Something that I have always found interesting about Paul Lansky is his consistent use of tonality, and in particular, diatonic harmonies. This feature is present from his earliest works, such as the pervasive dominant 7th sonority in mild und leise (1973), and still continues today. Given his studies at the “Babbitt-dom” of Princeton in the mid-1960s, as well as his as affiliation with George Perle, it is rather surprising that Lansky does not have even a slightly larger body of early work demonstrating influence of the 12-tone system.
In “The Inner Voices of Simple Things” (1995), Lansky explains to Jeffery Perry that a simple pitch palette allows for nuance in other parameters:
I didn’t decide that I was going to write using tonal syntax. I still don’t think of it that way as much as letting the pitch contours and context occupy a certain relatively uncomplicated niche. It often seems to me as if telling complicated pitch stories is something that performers do so well, while machines have other capabilities, to create worlds and landscapes which have very different agendas (52).
This concept is particularly clear in his works that use technology to manipulate the human voice. The Chatter pieces explode bits of speech into an incomprehensible mass that is (re)constructed into discernible harmonies. Six Fantasies makes use of various filters to “harmonize” the reader’s voice, but also draws attention to subtle shifts in timbre. In these works, Lansky exposes the listener to a new perspective on the voice. Like many other composers, he aimed to “use the computer as an aural camera on the sounds of the world” (52), but rather than magnifying noise elements or the spectra of everyday sounds, Lansky did so uniquely— in a predominately pitch-centered sound world. Since his transition to primarily acoustic composition, this sound world seems to have remained largely in tact.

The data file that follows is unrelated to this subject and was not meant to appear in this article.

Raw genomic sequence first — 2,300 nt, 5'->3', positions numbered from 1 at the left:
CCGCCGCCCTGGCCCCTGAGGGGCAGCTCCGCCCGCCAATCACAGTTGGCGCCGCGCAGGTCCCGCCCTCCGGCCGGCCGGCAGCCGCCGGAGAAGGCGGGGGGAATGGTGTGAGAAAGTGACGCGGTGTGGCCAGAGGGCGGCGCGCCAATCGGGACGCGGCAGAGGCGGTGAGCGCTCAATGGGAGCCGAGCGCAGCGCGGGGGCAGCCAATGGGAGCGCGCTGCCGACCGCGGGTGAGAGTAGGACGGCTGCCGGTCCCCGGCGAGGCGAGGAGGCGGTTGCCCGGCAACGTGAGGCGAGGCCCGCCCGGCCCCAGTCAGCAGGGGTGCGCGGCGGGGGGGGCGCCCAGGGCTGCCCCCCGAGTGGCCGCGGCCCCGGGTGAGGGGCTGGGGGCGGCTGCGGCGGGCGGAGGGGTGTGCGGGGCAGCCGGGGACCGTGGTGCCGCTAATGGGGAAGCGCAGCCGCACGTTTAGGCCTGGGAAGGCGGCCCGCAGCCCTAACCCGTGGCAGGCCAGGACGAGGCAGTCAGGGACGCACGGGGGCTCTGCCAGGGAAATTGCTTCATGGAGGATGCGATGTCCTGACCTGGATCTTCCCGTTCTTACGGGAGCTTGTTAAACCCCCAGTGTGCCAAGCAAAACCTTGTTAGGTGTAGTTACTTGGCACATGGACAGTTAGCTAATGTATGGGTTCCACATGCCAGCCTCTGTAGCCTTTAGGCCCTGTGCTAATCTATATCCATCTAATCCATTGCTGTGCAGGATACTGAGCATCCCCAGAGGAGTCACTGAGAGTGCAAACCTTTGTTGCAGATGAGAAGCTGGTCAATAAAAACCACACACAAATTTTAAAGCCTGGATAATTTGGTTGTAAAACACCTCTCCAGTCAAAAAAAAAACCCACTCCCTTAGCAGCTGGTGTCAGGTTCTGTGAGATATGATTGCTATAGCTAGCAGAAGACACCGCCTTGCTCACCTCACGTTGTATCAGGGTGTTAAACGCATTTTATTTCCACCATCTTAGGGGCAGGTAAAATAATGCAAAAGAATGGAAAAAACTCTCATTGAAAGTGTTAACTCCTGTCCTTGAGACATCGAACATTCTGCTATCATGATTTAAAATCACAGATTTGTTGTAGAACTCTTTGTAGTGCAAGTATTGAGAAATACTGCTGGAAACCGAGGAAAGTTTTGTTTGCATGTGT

In the same interview, Lansky insists that “If a piece elicits more curiosity about its production methods than about its content, it is essentially a failure” (45). I largely agree with him— but my question is whether this (consistently diatonic) content is always successful on its own. What happens when we apply this statement to Lansky’s recent works for acoustic instruments? Do they make us wonder about their “production methods” or “content”?
I became acquainted with Threads (2005) through researching repertoire for my own percussion quartet and also heard it live in concert (although the acoustics of Seiji Ozawa Hall reduced it to a warbling wash). Lansky calls it a “cantata” for percussion and the piece structured as such, containing movements deemed as “Arias” and others called “Preludes”. Even though it is a successful piece, I don’t perceive the same freshness of his earlier works with computer. Just to be a little polemical, perhaps I might turn Lansky’s own statement around and say that his early computer works are ingenious in how they used sounds of the world as a camera on the expressive potential of the computer. If Lansky proved the computer to be an effective medium for elegant sounds, might his aims be similar with regard to the percussion quartet?